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Theatre: Why theater matters less than it used to

By Robert W. Bethune
ART TIMES Summer 2013

Suppose we hold down the rewind button for a while standing on the south bank of the Thames just a little to the west of Southwark Bridge. Suppose we held it down long enough that the modern world faded out and thatched roofs sprouted on most of the buildings, the women suddenly sprouted farthingales, and the men suddenly found themselves wearing codpieces. After the initial confusion, and perhaps delight, wore off, we might suddenly notice something.

            We’re in Shakespeare’s London.

            Our cell phones have stopped working.

            We have no internet connection.

            There’s no television.

            There’s no cinema.

            There’s no radio.

There are no newspapers, at least not as we have known them since the early 1600’s. We’re only a couple of decades away, but that miss is as good as a mile.

“Mass media” consists of the town crier, one-off printed pamphlets, and – well, whaddya know! – theater. Live theater. People improvising or memorizing words, getting dressed up in costumes, and performing in public for money. It is strange to think of, but public speaking and live theater were the only media of the day that acted like “mass media,” capable of addressing large numbers of people simultaneously. Not only that, but aside from words printed on paper, they remained the only ways of presenting a complex message to numbers of people simultaneously for the next 300 years or so.

            T’ain’t so no more.

The functionality of theater as a mass medium has been superseded by far more efficient media forms. If you perform to 500 people a night – in which case you’re doing really, really well – and you play for 2,000 nights – 250 weeks at 8-a-week, about 5 years – you’ll have reached as many people as a typical television news broadcast reaches in one show.

None of this is news, but people who do theater do not easily give up the idea that the outreach function of live theater is like an email message that comes in marked with that red exclamation point that says, “High importance!” One can follow the example of Spencer Tracy – "Not much meat on her, but what's there is cherce" – to argue that the audience at live theater is small but select. One can argue that the experience is more direct, more intense, more lasting and so forth. One can argue that the quality of the message is superior. All well and good, but the plain fact is you can’t make a loud enough noise that way. It’s a beautiful bird singing in a forest drowned out by a continental cyclonic storm sweeping the entire nation.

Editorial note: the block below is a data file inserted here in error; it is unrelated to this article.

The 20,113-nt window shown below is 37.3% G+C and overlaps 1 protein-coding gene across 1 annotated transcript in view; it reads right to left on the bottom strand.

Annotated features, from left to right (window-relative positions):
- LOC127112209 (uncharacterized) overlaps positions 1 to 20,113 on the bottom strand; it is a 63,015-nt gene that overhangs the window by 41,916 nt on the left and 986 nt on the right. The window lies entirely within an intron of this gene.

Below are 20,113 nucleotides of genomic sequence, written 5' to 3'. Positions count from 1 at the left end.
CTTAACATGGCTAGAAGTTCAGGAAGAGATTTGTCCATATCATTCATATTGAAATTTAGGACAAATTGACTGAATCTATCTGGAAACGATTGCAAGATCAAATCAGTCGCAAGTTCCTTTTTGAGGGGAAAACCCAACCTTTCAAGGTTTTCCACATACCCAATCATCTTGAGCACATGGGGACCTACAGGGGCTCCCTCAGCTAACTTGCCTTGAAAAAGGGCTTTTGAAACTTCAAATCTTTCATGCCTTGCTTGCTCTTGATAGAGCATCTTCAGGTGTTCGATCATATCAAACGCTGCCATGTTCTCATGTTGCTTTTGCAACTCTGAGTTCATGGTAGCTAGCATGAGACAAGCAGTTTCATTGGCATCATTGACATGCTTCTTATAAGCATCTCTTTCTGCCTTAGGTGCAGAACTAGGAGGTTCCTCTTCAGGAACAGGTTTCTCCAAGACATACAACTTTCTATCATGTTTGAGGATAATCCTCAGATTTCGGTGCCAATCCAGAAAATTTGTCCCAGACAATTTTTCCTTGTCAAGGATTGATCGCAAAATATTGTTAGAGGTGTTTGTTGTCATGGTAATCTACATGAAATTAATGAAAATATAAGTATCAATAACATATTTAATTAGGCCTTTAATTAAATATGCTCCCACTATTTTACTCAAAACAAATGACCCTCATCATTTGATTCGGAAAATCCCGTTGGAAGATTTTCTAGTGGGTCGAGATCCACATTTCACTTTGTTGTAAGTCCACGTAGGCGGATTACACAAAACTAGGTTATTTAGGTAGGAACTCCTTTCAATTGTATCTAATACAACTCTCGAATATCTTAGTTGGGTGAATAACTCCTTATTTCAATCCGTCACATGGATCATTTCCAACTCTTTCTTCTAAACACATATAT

I think that is why we do not see very many productions that truly are efforts to change hearts and minds. It’s not that you can’t change hearts and minds in a theater; in fact, you have a pretty good chance of changing a few hearts and minds that way, a few, a very few, compared to the number you would really like to change. Only a few people have heard you, and they’ve only heard you once. You need lots of people to hear you, and you need them to hear you many times. The disconnect is just too great.

All this means that when we do theater, trying to show our age its form and pressure, we have to acknowledge that in an odd way, we’re doing so privately. We don’t play to thousands; we play to dozens. We are talking quietly amongst ourselves, not speaking out before the world. There is value in that. Letting ourselves recognize the truth of that is very likely a first step, perhaps the most important step, in giving ourselves and our audiences the best we have to offer.

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